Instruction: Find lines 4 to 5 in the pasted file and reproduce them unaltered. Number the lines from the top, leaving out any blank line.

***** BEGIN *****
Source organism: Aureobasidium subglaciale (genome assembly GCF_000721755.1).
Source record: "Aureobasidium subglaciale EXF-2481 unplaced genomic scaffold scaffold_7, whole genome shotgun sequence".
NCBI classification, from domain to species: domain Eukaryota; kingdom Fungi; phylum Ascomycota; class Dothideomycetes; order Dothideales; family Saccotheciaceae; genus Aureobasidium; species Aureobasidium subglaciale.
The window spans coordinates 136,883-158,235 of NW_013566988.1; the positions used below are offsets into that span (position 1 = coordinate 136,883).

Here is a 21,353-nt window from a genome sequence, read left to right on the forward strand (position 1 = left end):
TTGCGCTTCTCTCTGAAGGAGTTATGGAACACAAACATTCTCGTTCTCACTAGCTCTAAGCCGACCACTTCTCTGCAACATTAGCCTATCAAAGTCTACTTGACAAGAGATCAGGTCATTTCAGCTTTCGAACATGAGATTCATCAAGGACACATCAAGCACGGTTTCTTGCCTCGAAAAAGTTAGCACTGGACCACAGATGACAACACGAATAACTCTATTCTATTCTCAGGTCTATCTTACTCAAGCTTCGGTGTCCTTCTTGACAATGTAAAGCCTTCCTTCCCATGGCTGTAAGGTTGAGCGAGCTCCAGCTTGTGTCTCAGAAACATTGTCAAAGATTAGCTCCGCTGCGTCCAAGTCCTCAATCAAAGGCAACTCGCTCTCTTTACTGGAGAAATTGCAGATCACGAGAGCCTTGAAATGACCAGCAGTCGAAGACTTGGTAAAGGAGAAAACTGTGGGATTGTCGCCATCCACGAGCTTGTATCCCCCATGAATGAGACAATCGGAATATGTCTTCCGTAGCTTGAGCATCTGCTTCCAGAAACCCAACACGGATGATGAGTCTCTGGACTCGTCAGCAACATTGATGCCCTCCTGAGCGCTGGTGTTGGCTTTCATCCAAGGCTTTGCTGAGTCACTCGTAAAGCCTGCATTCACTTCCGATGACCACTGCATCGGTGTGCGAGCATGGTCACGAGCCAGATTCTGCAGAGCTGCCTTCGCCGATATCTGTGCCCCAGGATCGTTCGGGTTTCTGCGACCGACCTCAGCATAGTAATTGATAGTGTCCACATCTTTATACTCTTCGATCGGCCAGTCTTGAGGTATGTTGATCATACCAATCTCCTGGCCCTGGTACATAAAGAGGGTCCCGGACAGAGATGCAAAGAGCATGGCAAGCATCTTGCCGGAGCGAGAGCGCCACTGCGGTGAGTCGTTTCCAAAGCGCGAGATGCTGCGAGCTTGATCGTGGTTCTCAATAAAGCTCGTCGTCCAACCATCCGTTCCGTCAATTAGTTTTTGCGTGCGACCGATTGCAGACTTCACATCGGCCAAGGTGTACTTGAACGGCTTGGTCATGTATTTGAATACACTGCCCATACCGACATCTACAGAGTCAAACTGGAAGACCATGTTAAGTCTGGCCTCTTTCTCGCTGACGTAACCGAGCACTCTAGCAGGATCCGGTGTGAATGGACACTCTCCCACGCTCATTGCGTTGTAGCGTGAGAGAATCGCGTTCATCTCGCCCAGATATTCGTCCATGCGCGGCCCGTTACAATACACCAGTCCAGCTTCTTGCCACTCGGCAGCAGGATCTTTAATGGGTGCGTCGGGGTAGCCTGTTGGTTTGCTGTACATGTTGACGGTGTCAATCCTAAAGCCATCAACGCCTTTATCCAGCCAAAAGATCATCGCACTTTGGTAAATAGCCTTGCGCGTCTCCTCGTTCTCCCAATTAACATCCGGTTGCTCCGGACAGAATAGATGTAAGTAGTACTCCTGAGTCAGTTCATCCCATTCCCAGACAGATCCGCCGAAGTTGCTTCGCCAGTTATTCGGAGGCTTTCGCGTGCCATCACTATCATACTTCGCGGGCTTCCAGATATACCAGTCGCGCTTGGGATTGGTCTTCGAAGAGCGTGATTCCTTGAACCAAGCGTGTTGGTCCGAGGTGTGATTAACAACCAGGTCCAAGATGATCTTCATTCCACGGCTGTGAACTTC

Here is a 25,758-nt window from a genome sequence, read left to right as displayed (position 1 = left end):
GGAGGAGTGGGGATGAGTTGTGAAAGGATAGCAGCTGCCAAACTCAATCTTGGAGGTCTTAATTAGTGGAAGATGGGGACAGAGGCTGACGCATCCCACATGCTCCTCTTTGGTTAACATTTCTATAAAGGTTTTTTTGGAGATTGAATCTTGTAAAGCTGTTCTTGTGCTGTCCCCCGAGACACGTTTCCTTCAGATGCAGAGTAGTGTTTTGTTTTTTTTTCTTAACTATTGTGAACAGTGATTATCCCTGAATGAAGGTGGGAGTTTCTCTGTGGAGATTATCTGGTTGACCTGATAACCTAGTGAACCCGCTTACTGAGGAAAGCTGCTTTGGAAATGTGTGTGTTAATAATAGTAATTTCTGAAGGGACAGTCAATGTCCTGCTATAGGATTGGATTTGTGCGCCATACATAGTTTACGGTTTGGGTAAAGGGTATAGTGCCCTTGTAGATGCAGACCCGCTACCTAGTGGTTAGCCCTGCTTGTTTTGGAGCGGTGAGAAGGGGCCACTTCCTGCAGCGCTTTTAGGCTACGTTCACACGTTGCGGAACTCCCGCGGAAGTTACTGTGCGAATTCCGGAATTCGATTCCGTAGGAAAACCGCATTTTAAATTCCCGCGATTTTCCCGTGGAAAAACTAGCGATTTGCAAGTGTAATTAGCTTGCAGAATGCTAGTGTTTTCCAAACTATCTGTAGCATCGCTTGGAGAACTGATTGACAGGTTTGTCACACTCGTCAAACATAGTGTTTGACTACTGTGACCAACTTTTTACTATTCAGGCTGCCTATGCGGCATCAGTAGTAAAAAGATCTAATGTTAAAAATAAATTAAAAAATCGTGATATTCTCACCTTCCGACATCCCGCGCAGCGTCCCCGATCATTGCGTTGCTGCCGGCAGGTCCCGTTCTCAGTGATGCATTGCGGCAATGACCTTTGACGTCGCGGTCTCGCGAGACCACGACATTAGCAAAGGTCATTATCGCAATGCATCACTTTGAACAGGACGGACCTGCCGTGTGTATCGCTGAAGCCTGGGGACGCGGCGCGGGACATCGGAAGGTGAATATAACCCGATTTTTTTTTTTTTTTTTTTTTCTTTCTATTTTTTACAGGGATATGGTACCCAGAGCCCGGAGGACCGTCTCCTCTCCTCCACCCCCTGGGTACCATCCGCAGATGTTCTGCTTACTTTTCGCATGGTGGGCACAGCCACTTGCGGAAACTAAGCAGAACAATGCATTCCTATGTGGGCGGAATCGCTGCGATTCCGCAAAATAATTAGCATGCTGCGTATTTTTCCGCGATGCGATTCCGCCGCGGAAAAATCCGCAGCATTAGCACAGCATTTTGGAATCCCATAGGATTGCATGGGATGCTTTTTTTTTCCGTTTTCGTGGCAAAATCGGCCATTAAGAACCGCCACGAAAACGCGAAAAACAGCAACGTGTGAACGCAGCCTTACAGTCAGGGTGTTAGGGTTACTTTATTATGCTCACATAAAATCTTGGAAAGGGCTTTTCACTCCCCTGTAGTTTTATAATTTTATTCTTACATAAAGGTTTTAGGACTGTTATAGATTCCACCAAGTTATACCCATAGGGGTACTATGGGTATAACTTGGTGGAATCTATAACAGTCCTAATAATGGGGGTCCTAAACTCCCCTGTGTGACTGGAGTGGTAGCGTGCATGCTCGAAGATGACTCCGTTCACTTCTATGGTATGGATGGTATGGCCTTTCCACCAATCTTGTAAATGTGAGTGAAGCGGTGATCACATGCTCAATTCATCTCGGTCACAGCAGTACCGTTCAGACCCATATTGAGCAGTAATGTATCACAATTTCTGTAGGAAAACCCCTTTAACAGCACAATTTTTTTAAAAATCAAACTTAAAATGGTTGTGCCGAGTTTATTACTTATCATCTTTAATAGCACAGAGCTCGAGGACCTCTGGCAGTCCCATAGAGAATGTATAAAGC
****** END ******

The window spans coordinates 136,883-158,235 of NW_013566988.1; the positions used below are offsets into that span (position 1 = coordinate 136,883).

Here is a 21,353-nt window from a genome sequence, read left to right on the forward strand (position 1 = left end):